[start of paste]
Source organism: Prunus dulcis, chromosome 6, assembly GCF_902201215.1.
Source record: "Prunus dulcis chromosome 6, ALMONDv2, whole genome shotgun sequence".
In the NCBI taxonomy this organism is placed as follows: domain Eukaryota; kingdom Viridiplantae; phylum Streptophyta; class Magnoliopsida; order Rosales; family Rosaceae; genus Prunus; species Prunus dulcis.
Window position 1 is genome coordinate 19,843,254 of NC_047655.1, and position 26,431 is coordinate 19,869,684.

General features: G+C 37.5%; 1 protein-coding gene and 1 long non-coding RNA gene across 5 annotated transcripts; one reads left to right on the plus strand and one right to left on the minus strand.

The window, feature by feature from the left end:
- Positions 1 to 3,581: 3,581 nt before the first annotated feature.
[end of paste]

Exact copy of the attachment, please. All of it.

Source organism: Prunus dulcis, chromosome 6, assembly GCF_902201215.1.
Source record: "Prunus dulcis chromosome 6, ALMONDv2, whole genome shotgun sequence".
In the NCBI taxonomy this organism is placed as follows: domain Eukaryota; kingdom Viridiplantae; phylum Streptophyta; class Magnoliopsida; order Rosales; family Rosaceae; genus Prunus; species Prunus dulcis.
Window position 1 is genome coordinate 19,843,254 of NC_047655.1, and position 26,431 is coordinate 19,869,684.

General features: G+C 37.5%; 1 protein-coding gene and 1 long non-coding RNA gene across 5 annotated transcripts; one reads left to right on the plus strand and one right to left on the minus strand.

The window, feature by feature from the left end:
- Positions 1 to 3,581: 3,581 nt before the first annotated feature.